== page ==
A major challenge was the frustrating French bureaucracy and administration. Opening a bank account was a month-long process which involved numerous trips to the bank. Negotiating with CAF for rent assistance was equally arduous. A lot of forms and paperwork are not digital, but on hard copy. However, this was a minor problem compared to all of the great experiences I had – just a small culture bump you will get used to with time!

Professional Development

Besides the huge language boost, this exchange taught me to be more organised and time-efficient – skills which are desired in all workplaces. It also taught me to put myself out there more and be more confident – traits I have carried on using back here in Australia in everyday life!


My highlight was travelling and meeting new people. Sure, it’s incredibly cliché, but the exchange honestly surpassed my expectations in these two respects. This opens doors for future travel – I personally used my new connections to score free accommodation with mates abroad on more than one occasion!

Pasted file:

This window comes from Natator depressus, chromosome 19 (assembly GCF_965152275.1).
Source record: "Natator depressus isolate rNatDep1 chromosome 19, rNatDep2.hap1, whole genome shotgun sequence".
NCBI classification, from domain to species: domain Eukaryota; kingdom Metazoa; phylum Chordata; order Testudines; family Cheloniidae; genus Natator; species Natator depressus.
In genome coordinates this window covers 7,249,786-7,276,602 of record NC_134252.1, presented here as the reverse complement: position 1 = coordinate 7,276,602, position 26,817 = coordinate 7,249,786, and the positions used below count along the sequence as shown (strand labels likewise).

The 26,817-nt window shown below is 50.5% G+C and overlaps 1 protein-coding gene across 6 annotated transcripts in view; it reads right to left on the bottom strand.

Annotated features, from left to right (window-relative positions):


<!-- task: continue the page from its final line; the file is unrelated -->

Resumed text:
Top tips

Budget - clearly define your spending limits before you go over and keep a running total in an excel spreadsheet of what you spend. Be attentive and diligent with your finances throughout!

Get out of your comfort zone – muster your courage to get out and talk to new people, take risks and be spontaneous. 

Don’t burn yourself out travelling – Europe is massive, and you can’t go everywhere and see everything. Prioritise and content yourself with what you can do!

Spend your evenings hanging out on the Rhône riverbank chatting and drinking as you watch the sunset.

Keep calm and eat croissants – if life is getting too hectic, just take the day off and lounge around on a café terrasse sampling France’s pastry delights!